So my idea is pretty simple (it may have been done before but I haven’t seen it anywhere). You give away a short version of your novel before it’s published. What I did was make a 2-minute novel that is something that a reader can read in less time than it would take to listen to a song. I took select lines from my novel that comes out on Feb.10, 2015 --Utopia, Iowa-- from the beginning to the end. I posted it to my website. Here it is if you want to take a look at the post: http://brianyansky.com/2-minuteUtopia.html

I was careful not to give away the secrets of the story, of course. I picked lines that I thought were interesting or funny or revealed a little character or plot. I wanted it to be fun and short. More than anything I wanted to give a feel for the novel so that if someone read the 2-minute version and liked it, they might be interested in the full 300+ page version when comes out many months from now.

So here are some reasons I think this is a good idea and something you might try with your novel:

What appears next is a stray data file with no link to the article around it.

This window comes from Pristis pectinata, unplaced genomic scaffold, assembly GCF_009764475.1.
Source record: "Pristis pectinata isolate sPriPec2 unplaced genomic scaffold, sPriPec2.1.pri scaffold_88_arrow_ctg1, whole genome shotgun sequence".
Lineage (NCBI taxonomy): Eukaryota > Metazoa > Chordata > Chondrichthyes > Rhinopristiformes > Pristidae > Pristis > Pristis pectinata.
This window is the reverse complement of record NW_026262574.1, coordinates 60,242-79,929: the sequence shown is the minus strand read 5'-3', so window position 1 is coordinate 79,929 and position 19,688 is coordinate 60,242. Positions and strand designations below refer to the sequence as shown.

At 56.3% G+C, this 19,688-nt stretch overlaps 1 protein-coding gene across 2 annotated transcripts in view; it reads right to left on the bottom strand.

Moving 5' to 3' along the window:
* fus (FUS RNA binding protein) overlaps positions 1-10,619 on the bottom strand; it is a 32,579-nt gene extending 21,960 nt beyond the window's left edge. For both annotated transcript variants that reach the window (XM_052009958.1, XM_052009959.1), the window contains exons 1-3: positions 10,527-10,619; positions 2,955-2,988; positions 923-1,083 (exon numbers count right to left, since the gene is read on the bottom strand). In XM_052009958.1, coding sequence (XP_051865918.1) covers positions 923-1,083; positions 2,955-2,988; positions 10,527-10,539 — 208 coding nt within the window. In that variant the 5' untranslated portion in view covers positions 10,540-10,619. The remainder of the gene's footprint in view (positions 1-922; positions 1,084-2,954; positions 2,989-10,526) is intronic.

*It’s easy to do.
*It’s kind of fun.
*It’s basically free.
*You have something you can show readers before publication.
* The 2 minute version will remain on my website through publication so it isn’t a one-shot promotion deal. I did put it out there when I got my book cover but I can keep referring people to it as time moves closer to the pub. date and I do other promotions.

Will it help? Who knows?  But as a reluctant promoter I’m all about small steps; if it makes even a few readers aware of and interested in Utopia, Iowa, I’m happy. 

Thursday, August 28, 2014








The cover reveal for my new novel. I don't know if this is the shortest novel in the world but it is certainly a quick read. I hope it gives a feel for the longer version.




The 2-Minute Novel: UTOPIA, IOWA by Brian Yansky

Here is UTOPIA, IOWA, from the first few pages to the last (with a few parts left out). It should take you about two minutes to read.  You can fill in the missing words yourself and/or wait to read the whole story,  300+ pages, which comes out February 10, 2015.

11.     I learned a lesson that day: Real revolution needs more than creamed corn.